Footsteps of a Nomad

Every time I travel, I bring back enough gifts to fill a separate suitcase and I think everyone should support local artists wherever they go. Yet, there are some places where the best thing to take home are just memories. Beautiful and wild places where there are no stores, no vendors, no souvenirs. For me photos are the way I can share those memories. In those wild places, those natural spaces, I leave only the trace of my footsteps and take only photographs.

This weekend I have the amazing opportunity to share my photography with my community. I will be showing my travel photos at a local brewery! If you are in the upstate area, it will be at Heavily Brewing Company in Montour Falls, NY from 4-6pm! Having this show has really gotten me to put more thought into why I travel, into why I LOVE to travel. I know this is a passion of mine, but what do I want to share with others through my photography?

As of last year, I have been to every continent aside from Antartica, and explored countless cities, towns, and villages in 10 different countries. I have a passion for exploring new cultures, and meeting people who have a completely fresh outlook on life. Two big drivers for my travels are the people I meet and the communities they create; I love how you can find similarities amongst them all and yet in other aspects we are all worlds apart. The further I travel the more I realize what a “global community” we are, and how we have a communal responsibility to protect all things natural and beautiful in our world. I share my photographs because I feel that what I capture in my images can bring the viewer closer to the beauty of the place I visited. The more connected people in this world feel to those far off lands still full of natural wonders, the more likely they are to protect them. I hope my photos inspire people to travel more, get outdoors, and celebrate the beauty of nature, culture, and tradition. From our own backyards to Amazonian waters flowing through Peruvian villages, there are still so many things natural, beautiful, and wild that need our protection.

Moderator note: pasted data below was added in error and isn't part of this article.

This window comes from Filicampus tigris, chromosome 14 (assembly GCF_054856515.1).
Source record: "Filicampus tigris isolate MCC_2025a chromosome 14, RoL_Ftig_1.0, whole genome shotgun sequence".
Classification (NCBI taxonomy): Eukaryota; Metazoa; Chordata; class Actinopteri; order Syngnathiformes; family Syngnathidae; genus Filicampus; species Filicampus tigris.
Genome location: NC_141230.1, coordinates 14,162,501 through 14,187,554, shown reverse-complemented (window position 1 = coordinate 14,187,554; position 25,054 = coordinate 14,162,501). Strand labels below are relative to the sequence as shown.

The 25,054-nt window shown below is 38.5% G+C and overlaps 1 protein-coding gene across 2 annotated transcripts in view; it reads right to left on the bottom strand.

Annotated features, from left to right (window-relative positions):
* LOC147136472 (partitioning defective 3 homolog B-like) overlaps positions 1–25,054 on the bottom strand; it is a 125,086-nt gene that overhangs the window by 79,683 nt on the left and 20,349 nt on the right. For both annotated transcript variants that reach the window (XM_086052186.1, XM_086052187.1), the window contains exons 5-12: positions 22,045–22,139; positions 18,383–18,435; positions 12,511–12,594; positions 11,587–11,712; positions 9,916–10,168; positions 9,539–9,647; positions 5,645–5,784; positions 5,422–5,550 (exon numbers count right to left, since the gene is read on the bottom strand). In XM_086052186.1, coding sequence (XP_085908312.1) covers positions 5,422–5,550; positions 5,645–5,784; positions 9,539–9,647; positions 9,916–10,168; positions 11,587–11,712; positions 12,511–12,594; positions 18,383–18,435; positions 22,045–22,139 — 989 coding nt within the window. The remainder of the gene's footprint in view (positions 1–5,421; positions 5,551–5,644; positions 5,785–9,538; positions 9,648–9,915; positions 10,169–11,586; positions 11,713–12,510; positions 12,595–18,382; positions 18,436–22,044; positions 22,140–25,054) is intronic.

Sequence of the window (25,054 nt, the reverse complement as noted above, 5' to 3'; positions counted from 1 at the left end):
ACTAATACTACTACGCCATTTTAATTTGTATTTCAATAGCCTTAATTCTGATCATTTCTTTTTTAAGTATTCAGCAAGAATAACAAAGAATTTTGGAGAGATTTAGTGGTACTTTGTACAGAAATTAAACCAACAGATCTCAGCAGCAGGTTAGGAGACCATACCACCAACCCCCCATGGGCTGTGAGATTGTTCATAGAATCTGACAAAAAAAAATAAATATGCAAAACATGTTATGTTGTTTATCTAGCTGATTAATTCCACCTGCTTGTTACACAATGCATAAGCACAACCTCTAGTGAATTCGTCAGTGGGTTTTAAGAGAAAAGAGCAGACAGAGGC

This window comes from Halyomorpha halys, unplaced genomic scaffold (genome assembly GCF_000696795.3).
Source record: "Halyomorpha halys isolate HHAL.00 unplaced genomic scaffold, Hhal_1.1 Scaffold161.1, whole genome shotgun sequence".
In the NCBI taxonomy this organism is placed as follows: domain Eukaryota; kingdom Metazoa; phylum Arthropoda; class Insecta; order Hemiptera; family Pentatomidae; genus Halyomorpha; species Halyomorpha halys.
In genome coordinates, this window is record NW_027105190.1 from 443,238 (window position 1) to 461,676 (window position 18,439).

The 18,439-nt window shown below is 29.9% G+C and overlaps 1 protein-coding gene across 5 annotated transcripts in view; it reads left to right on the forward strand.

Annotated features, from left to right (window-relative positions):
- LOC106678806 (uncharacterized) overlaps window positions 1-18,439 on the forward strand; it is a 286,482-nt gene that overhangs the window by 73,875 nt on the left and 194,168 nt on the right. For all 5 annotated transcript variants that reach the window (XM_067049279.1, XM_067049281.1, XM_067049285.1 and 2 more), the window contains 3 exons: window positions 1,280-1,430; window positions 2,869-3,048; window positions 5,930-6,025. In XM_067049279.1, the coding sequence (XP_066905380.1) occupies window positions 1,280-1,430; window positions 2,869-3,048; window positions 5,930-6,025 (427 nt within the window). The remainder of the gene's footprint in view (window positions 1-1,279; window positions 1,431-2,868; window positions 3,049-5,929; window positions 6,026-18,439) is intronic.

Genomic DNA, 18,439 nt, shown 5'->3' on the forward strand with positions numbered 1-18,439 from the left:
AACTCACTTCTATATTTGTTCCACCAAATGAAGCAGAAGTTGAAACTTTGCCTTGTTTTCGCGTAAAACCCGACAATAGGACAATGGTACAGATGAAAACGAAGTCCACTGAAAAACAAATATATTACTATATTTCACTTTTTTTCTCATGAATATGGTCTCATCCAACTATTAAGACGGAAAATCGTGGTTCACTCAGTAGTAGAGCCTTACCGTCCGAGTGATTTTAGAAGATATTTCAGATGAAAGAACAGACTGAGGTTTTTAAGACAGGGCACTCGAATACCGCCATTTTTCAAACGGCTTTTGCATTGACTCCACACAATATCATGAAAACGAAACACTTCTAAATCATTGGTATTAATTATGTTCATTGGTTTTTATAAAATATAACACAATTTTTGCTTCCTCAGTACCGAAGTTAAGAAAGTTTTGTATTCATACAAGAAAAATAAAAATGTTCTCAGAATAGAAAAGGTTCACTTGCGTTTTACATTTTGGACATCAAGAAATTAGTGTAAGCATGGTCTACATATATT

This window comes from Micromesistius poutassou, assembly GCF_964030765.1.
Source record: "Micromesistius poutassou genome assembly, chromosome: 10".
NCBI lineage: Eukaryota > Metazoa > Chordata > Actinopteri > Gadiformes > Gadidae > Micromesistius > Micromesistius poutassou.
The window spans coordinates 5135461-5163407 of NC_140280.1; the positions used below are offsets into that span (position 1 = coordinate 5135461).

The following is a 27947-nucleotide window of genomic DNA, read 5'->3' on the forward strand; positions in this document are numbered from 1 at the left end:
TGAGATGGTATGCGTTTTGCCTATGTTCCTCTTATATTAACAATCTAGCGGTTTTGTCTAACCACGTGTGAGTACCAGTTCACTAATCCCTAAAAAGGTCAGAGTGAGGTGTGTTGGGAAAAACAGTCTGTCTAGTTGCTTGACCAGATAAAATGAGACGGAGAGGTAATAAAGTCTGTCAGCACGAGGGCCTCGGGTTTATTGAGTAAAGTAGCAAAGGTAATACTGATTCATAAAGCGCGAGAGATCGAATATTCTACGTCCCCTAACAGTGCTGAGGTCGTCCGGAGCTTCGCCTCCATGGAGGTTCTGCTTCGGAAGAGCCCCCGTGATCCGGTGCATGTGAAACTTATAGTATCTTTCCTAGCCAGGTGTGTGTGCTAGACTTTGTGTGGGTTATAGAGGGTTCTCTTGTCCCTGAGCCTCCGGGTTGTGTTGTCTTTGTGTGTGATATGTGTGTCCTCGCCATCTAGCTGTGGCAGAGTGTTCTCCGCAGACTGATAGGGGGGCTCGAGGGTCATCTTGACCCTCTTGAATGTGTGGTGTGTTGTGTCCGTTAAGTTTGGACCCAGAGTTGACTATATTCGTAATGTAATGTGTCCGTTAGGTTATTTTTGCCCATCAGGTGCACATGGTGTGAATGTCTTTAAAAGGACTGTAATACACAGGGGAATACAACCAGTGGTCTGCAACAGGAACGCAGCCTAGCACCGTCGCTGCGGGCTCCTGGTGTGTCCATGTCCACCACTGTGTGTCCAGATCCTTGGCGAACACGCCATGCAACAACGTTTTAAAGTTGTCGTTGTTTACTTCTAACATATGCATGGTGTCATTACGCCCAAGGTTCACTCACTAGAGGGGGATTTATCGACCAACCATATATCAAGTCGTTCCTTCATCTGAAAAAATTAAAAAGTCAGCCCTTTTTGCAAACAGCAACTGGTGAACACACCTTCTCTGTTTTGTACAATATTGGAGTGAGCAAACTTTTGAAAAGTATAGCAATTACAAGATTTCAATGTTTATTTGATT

Robben Island

Two years and two days ago was a very sad moment in history for South Africa, and the global community. The country of South Africa lost a national hero, and the world lost one of the greatest defenders of justice and equality. On December 5th 2013 Nelson Mandela left this physical world. Yesterday, I was exceptionally lucky to get the chance to memorialize this date with a trip to Robben Island. Robben Island is the site of the prison where former President of South Africa Nelson Mandela, and many other political prisoners were held. Many of them were peaceful fighters for freedom from oppression, and almost all of them were unjustly held without any formal charges or a trial.

I was prepared for this experience to be a powerful and deeply saddening tour, because of how horrific the crimes against human rights were during apartheid. I was not prepared for the fact that all the guides were former prisoners. The painful history was real and alive in their eyes. I think hearing it straight from the victims of this brutal system, helped even the furthest removed from this type of oppression to connect with the gravity of this moment in a more personal way. 

Former prisoner on Robben Island, and my amazing guide